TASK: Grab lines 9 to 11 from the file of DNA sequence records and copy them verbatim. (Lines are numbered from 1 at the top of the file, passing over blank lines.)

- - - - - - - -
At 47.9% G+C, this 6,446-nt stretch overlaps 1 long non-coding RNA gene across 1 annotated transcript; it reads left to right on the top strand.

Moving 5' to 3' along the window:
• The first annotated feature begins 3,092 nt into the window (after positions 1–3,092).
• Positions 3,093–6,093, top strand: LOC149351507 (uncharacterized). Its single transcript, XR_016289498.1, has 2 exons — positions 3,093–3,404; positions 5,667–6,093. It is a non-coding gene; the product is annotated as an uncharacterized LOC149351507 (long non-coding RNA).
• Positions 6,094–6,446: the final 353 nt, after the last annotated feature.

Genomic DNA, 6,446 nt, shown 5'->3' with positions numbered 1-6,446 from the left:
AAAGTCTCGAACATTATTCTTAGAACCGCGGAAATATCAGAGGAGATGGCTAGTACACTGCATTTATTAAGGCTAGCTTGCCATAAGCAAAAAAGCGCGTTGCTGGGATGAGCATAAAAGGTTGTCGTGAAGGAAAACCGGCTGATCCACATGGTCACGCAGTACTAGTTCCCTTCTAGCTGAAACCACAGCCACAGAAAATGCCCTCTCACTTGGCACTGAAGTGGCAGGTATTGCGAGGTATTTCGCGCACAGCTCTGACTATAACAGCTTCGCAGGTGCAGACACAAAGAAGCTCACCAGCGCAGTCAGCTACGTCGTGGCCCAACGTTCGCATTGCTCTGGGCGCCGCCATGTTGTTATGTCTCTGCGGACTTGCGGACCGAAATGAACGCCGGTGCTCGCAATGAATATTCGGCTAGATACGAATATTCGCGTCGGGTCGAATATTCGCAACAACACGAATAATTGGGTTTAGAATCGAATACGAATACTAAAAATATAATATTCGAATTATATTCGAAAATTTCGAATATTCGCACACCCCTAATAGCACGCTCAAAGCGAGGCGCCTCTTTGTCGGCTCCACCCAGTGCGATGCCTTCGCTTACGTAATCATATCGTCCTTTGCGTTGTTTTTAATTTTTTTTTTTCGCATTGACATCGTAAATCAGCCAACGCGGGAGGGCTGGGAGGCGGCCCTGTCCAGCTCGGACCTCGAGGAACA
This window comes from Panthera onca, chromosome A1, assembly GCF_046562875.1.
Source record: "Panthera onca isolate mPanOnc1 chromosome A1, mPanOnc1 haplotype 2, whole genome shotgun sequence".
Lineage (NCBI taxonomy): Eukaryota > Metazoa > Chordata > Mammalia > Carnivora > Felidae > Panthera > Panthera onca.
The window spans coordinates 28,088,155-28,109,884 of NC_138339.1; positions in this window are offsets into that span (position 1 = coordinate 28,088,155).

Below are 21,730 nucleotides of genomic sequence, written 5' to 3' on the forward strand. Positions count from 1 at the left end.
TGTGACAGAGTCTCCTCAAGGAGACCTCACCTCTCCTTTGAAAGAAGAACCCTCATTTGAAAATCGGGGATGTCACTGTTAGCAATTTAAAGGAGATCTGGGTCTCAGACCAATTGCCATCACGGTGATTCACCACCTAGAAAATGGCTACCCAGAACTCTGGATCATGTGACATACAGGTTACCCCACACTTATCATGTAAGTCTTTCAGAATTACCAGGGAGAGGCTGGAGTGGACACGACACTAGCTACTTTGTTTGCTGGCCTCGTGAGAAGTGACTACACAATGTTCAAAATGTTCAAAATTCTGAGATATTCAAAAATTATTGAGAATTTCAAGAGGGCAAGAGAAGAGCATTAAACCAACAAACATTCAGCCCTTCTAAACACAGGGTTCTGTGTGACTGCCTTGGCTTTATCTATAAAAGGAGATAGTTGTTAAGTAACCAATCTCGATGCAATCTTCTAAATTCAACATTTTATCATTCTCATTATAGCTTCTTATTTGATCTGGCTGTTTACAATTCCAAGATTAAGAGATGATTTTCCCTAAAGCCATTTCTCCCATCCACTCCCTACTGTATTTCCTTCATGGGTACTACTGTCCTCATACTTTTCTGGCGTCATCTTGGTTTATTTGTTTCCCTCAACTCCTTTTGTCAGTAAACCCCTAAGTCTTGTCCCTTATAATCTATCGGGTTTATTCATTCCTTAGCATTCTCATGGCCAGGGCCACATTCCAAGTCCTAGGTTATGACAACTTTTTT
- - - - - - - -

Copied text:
Source record: "Panthera onca isolate mPanOnc1 chromosome A1, mPanOnc1 haplotype 2, whole genome shotgun sequence".
Lineage (NCBI taxonomy): Eukaryota > Metazoa > Chordata > Mammalia > Carnivora > Felidae > Panthera > Panthera onca.
The window spans coordinates 28,088,155-28,109,884 of NC_138339.1; positions in this window are offsets into that span (position 1 = coordinate 28,088,155).